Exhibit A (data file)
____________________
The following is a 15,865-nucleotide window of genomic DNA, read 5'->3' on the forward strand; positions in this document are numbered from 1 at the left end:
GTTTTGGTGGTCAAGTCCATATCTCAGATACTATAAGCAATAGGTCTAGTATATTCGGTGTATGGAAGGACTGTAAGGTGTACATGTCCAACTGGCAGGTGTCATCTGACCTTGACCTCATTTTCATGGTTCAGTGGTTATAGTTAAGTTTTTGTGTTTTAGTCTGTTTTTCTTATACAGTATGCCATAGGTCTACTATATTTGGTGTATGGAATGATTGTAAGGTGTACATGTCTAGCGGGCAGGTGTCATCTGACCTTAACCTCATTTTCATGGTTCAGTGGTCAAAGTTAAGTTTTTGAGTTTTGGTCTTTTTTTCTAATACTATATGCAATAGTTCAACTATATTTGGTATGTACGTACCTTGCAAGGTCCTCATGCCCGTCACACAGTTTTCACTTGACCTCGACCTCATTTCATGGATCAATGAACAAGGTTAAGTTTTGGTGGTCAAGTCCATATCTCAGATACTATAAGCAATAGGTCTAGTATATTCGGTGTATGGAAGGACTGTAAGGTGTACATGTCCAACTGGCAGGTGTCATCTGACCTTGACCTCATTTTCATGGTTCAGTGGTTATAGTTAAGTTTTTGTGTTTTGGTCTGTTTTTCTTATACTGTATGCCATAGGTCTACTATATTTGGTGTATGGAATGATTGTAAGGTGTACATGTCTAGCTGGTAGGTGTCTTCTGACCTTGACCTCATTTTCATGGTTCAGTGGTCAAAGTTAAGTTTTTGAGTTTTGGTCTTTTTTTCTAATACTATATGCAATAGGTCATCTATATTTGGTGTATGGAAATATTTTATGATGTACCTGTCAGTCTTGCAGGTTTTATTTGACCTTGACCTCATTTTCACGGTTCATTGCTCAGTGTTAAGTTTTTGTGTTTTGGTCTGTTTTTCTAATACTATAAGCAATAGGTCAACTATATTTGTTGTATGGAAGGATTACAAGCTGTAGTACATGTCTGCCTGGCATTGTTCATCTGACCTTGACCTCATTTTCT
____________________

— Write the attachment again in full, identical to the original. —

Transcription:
The following is a 15,865-nucleotide window of genomic DNA, read 5'->3' on the forward strand; positions in this document are numbered from 1 at the left end:
GTTTTGGTGGTCAAGTCCATATCTCAGATACTATAAGCAATAGGTCTAGTATATTCGGTGTATGGAAGGACTGTAAGGTGTACATGTCCAACTGGCAGGTGTCATCTGACCTTGACCTCATTTTCATGGTTCAGTGGTTATAGTTAAGTTTTTGTGTTTTAGTCTGTTTTTCTTATACAGTATGCCATAGGTCTACTATATTTGGTGTATGGAATGATTGTAAGGTGTACATGTCTAGCGGGCAGGTGTCATCTGACCTTAACCTCATTTTCATGGTTCAGTGGTCAAAGTTAAGTTTTTGAGTTTTGGTCTTTTTTTCTAATACTATATGCAATAGTTCAACTATATTTGGTATGTACGTACCTTGCAAGGTCCTCATGCCCGTCACACAGTTTTCACTTGACCTCGACCTCATTTCATGGATCAATGAACAAGGTTAAGTTTTGGTGGTCAAGTCCATATCTCAGATACTATAAGCAATAGGTCTAGTATATTCGGTGTATGGAAGGACTGTAAGGTGTACATGTCCAACTGGCAGGTGTCATCTGACCTTGACCTCATTTTCATGGTTCAGTGGTTATAGTTAAGTTTTTGTGTTTTGGTCTGTTTTTCTTATACTGTATGCCATAGGTCTACTATATTTGGTGTATGGAATGATTGTAAGGTGTACATGTCTAGCTGGTAGGTGTCTTCTGACCTTGACCTCATTTTCATGGTTCAGTGGTCAAAGTTAAGTTTTTGAGTTTTGGTCTTTTTTTCTAATACTATATGCAATAGGTCATCTATATTTGGTGTATGGAAATATTTTATGATGTACCTGTCAGTCTTGCAGGTTTTATTTGACCTTGACCTCATTTTCACGGTTCATTGCTCAGTGTTAAGTTTTTGTGTTTTGGTCTGTTTTTCTAATACTATAAGCAATAGGTCAACTATATTTGTTGTATGGAAGGATTACAAGCTGTAGTACATGTCTGCCTGGCATTGTTCATCTGACCTTGACCTCATTTTCT